IRS News Release  
August 24, 2001

IRS Debunks Frivolous Tax Arguments

WASHINGTON - The Internal Revenue Service has published a new 25-page legal summary addressing false arguments about the legality of not paying taxes or filing returns.

For years, unscrupulous promoters and others have made frivolous arguments about the legality of the income tax. Some enrich themselves at the expense of their followers, who find they have no legal ground to stand on when they follow this bad advice.

To debunk these assertions, IRS chief counsel has prepared a summary addressing the most frequent frivolous arguments. “The Truth About Frivolous Tax Arguments,´´ now available on the IRS Web Site at not only lays out the assertions of the false arguments, it also provides a summary of the law and relevant legal decisions involving these false claims.

The most common frivolous arguments fall into six categories.

  • FILING A RETURN AND PAYING TAXES ARE NOT VOLUNTARY – Some mistakenly assert that the voluntary aspect of the tax system - allowing taxpayers to determine the correct amount of tax and fill in the appropriate tax forms – applies to the system as a whole. Numerous court decisions demonstrate that this contention is false.
  • THE MEANING OF “INCOME” IS NOT IN DOUBT – Some have asserted that wages, tips and other compensation are not income. Others have maintained that income refers to money from a foreign source. Still others put forward deceptive arguments that Federal Reserve Notes are not currency. These contentions have repeatedly not held up in court.
  • THE DEFINITION OF BASIC TERMS LIKE “TAXPAYER” ARE NOT IN DOUBT – Some have sought to contend that terms used in the tax code, such as “taxpayer,’’ “United States,’’ “person,’’ or “employees,’’ can be defined in ways that can exempt individuals from paying taxes. These assertions have been rejected by the federal courts.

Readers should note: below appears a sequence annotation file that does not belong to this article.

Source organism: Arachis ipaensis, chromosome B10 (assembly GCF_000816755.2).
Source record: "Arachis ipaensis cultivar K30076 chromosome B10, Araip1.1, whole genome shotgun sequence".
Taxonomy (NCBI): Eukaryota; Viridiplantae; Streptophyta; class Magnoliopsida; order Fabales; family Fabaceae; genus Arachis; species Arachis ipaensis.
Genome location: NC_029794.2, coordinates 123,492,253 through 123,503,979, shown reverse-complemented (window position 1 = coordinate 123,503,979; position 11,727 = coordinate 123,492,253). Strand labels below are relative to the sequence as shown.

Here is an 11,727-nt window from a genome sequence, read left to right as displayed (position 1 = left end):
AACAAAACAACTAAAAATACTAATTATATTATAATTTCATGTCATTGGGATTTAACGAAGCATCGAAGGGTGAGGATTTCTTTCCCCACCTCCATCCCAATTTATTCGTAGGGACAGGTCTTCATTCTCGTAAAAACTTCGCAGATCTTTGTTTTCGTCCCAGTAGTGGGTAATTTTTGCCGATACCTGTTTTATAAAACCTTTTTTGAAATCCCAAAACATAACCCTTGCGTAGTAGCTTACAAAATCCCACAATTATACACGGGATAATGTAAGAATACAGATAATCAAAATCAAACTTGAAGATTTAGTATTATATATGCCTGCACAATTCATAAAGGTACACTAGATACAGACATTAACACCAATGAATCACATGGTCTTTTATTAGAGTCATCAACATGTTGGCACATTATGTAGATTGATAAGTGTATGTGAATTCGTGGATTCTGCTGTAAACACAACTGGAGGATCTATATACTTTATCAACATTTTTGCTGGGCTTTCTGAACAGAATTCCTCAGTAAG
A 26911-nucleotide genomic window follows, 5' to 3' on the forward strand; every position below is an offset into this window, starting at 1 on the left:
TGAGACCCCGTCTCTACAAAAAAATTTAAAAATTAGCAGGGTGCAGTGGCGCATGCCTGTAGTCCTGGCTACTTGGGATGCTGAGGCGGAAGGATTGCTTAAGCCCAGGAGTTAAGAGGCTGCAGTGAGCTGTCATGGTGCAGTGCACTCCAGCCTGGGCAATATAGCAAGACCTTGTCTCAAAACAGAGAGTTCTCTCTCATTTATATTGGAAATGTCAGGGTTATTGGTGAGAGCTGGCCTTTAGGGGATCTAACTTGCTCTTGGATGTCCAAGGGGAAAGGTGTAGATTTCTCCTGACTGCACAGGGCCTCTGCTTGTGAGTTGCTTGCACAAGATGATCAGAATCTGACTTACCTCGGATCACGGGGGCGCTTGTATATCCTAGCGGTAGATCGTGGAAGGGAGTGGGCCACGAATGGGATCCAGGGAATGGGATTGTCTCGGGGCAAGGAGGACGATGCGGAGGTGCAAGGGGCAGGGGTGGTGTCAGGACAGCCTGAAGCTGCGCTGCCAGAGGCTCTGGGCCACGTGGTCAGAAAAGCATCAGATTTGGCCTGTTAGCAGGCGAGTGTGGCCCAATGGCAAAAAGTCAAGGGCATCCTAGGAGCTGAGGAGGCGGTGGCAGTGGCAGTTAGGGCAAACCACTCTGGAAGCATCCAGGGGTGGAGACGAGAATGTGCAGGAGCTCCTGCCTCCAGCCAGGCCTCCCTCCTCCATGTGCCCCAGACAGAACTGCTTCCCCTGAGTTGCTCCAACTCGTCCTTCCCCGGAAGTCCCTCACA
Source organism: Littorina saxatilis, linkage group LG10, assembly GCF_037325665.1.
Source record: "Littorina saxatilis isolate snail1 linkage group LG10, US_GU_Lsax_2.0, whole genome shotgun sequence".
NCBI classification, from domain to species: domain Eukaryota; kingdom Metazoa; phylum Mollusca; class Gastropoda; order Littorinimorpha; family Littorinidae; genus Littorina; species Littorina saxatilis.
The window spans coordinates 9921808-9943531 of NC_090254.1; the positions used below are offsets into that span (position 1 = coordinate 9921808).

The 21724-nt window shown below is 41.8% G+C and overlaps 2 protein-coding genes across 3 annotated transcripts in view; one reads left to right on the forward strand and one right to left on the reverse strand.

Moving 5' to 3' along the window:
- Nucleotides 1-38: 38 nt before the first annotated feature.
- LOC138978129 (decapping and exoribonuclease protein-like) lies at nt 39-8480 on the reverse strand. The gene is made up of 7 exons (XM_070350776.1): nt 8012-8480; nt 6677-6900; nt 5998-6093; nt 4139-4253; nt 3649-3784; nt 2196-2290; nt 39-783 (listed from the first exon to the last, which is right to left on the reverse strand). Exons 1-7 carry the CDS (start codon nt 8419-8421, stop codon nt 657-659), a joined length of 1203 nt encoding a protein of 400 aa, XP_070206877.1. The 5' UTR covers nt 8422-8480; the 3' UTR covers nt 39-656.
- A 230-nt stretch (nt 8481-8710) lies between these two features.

• THE CONSTITUTION, INCLUDING THE 16 TH AMENDMENT, DOES ALLOW A FEDERAL INCOME TAX – Opponents of the income tax have come up with a series of spurious Constitutional arguments to support their decision to not pay taxes or file a return. The federal courts, however, have rejected these claims. The 16 th Amendment, instituting the income tax, was properly ratified by the states. The income tax is not a “taking’’ of property without due process of law. Filing a return does not constitute “self-incrimination,’’ nor is complying with tax law a form of “servitude.’’
  • NO LEGAL FLAWS INVALIDATE THE IRS OR TAX FORMS – Some have contended the IRS was not properly created by Congress. Others argue that the Form 1040 fails to comply with other laws regarding federal paperwork. Promoters promulgate many fictitious legal bases for not paying taxes, the ability to claim non-existent credits or the “right’’ to a refund of Social Security taxes. Such arguments have found no support in court.
  • NO “UNTAXING” PACKAGES OR TRUSTS PROVIDE A WAY TO PERMANENTLY AVOID FILING RETURNS OR PAYING TAXES – Promoters of such schemes supposedly teach individuals how to remove themselves from the federal tax system on the basis of many of the frivolous arguments already mentioned. Those selling these schemes have been subjected to criminal penalties. Taxpayers who purchased and followed these schemes have found themselves paying civil penalties for failure to pay their taxes or file a return. Many have also incurred penalties for filing inaccurate or frivolous returns.

“The Truth About Frivolous Tax Arguments” can be viewed at under the Tax Info For You section. The direct link is on the World Wide Web.

For related information, visit the IRS Criminal Investigation Web Site at

For those who persist in making frivolous arguments, even getting “their day in court” can be costly. In the 1980s, Congress concerned about taxpayers misusing the court, enacted a law allowing the courts to impose a penalty of up to $25,000 when they deem a taxpayer´s argument frivolous. For more information, see IRS News Release 2001-59.

During the last four fiscal years, federal prosecutors have convicted more than 1,000 who failed to file a tax return. The average sentence for those incarcerated was more than three years.

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